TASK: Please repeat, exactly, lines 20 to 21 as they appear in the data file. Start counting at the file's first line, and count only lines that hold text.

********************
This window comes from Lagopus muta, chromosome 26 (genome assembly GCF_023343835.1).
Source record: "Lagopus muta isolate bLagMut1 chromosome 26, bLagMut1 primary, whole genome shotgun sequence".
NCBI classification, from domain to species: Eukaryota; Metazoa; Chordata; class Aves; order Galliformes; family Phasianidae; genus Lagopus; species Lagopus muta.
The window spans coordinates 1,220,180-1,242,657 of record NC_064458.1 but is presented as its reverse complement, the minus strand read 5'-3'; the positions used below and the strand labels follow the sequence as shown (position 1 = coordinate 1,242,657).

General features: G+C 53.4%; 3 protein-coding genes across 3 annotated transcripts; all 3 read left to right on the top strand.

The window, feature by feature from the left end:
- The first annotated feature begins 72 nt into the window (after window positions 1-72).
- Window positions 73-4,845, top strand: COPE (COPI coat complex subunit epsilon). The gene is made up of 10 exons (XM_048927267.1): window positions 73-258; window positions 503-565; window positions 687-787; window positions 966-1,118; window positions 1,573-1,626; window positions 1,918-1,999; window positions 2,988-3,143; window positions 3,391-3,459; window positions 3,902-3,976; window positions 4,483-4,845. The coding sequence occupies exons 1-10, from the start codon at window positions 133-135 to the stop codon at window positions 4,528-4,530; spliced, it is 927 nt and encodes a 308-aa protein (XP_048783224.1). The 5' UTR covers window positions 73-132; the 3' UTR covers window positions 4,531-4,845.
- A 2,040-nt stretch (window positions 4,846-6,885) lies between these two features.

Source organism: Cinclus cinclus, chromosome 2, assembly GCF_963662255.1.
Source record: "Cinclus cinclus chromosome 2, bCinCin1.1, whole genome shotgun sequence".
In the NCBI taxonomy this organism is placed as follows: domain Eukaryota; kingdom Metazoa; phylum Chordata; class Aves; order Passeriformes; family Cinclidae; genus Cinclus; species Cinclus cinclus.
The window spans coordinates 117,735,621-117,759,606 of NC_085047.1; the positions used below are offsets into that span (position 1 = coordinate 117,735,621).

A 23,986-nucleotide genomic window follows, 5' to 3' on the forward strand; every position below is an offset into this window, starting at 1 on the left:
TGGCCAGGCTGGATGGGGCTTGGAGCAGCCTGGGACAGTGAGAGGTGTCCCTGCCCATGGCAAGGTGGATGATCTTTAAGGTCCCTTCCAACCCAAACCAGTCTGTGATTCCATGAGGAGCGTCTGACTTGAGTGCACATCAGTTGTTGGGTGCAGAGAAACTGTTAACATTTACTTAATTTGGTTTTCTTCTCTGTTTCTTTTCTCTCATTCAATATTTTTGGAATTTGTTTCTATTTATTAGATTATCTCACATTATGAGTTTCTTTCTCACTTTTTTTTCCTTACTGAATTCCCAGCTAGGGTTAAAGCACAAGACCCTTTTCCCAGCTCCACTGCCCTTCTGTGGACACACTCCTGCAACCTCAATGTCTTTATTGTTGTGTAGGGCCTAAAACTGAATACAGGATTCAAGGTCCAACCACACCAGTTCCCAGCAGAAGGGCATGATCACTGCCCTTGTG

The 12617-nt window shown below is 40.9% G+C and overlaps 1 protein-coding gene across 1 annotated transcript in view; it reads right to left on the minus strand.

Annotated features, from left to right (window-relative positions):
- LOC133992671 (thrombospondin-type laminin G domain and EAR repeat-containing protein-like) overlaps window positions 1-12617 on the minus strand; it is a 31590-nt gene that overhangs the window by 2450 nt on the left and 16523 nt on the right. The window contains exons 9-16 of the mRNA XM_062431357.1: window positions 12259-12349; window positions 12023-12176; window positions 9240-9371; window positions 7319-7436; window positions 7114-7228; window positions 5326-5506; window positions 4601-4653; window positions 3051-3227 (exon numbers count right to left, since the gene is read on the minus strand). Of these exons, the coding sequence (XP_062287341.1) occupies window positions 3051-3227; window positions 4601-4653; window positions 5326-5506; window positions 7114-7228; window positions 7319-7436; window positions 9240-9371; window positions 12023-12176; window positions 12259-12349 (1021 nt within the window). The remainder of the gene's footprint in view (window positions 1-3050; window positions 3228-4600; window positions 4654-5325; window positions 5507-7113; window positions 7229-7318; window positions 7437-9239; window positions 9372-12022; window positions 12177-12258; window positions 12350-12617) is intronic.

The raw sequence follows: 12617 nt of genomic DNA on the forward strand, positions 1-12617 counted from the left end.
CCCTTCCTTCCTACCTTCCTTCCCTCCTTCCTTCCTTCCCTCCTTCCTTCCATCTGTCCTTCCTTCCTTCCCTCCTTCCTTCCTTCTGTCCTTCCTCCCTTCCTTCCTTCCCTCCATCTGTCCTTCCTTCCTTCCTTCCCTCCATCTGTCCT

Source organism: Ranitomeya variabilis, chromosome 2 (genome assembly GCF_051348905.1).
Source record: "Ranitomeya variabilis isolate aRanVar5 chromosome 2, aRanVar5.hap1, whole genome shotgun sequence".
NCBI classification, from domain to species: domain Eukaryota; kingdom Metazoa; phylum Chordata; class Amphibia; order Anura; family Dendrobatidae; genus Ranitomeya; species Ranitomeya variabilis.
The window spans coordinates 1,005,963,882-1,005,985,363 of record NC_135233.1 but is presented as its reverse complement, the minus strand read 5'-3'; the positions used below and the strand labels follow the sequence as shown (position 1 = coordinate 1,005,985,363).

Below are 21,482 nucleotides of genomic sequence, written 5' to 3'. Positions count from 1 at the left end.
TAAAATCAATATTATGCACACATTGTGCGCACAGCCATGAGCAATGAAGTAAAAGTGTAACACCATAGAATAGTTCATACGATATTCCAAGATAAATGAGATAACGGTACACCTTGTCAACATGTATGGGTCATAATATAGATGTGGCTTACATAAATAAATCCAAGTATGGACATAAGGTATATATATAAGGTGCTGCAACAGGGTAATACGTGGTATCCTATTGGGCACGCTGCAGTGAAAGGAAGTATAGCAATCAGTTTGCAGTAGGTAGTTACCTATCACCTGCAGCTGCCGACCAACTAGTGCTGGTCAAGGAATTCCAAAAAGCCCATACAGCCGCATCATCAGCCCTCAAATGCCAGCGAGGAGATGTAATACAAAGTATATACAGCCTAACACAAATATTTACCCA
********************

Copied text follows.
CCCTTCCTTCCTACCTTCCTTCCCTCCTTCCTTCCTTCCCTCCTTCCTTCCATCTGTCCTTCCTTCCTTCCCTCCTTCCTTCCTTCTGTCCTTCCTCCCTTCCTTCCTTCCCTCCATCTGTCCTTCCTTCCTTCCTTCCCTCCATCTGTCCT

Source organism: Ranitomeya variabilis, chromosome 2 (genome assembly GCF_051348905.1).